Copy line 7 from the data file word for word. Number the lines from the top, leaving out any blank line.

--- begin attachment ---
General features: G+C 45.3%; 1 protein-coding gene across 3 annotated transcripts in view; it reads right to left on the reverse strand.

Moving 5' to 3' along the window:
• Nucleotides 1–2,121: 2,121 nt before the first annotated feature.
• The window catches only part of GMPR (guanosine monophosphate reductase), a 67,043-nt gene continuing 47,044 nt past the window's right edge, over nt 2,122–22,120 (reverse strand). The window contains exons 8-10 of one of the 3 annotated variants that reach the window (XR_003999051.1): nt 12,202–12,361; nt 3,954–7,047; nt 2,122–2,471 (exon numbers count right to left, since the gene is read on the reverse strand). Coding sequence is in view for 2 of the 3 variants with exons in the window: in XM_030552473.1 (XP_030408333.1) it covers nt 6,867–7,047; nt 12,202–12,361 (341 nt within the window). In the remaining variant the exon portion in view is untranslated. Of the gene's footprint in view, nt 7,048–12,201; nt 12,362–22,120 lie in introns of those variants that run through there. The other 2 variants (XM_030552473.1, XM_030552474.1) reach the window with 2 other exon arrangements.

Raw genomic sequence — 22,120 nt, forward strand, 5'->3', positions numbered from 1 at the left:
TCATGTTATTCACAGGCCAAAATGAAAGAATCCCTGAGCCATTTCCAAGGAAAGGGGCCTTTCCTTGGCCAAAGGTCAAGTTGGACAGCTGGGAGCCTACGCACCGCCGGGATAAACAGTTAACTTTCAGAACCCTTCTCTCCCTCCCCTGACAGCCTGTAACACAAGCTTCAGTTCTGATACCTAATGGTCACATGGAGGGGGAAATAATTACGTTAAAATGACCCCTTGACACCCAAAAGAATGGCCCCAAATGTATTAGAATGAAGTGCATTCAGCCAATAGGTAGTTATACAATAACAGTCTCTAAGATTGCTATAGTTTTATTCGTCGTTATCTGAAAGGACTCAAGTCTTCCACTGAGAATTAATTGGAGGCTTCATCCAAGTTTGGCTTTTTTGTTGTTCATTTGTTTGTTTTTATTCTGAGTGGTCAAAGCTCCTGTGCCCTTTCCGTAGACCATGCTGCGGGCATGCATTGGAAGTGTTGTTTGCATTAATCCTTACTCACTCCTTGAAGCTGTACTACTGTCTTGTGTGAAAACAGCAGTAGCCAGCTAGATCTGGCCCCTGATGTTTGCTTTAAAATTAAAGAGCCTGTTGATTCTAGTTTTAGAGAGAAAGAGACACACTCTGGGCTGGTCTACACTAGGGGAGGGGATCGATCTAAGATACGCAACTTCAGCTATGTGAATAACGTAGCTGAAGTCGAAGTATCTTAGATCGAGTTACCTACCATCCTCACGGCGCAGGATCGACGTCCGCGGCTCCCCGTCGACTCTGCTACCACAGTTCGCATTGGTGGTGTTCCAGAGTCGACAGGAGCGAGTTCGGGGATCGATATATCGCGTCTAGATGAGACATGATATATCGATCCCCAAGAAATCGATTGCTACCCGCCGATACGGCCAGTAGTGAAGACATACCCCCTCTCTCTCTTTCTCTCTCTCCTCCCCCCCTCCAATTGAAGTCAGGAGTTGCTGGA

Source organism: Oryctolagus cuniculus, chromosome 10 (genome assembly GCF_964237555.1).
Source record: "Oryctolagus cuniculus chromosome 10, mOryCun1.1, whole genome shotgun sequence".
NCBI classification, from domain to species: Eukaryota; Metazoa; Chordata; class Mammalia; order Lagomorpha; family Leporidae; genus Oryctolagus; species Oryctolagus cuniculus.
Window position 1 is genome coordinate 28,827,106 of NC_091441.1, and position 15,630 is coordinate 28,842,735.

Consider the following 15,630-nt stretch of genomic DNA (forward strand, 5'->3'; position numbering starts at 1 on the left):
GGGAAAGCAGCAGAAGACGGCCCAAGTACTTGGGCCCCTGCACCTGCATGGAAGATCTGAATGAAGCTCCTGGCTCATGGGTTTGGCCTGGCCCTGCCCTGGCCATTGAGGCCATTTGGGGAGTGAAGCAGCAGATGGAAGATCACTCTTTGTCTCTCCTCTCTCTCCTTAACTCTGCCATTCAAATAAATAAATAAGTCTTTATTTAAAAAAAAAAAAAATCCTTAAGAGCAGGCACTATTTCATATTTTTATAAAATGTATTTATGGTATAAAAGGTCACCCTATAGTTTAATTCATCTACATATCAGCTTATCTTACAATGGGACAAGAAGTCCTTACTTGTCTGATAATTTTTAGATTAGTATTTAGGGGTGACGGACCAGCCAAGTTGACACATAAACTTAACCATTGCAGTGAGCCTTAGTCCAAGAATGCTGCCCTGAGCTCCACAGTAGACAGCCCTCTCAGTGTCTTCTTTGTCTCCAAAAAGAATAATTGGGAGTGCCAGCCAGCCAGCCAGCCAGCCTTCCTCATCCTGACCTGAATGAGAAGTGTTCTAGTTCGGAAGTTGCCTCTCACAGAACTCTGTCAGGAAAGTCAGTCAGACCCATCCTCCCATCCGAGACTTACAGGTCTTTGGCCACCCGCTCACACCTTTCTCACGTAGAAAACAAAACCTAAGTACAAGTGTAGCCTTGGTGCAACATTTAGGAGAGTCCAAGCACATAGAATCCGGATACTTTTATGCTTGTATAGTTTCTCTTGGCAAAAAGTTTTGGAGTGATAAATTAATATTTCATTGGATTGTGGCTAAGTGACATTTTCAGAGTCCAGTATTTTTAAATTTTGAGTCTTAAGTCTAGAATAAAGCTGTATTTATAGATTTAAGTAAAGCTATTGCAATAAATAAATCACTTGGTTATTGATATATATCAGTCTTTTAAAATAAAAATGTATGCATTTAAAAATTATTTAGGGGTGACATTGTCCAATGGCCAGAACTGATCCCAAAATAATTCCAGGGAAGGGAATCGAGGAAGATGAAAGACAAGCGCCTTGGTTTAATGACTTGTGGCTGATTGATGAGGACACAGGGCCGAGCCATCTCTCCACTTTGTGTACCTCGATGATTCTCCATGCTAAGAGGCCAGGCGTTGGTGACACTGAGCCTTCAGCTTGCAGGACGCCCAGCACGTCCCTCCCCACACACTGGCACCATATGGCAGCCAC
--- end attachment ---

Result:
Source organism: Oryctolagus cuniculus, chromosome 10 (genome assembly GCF_964237555.1).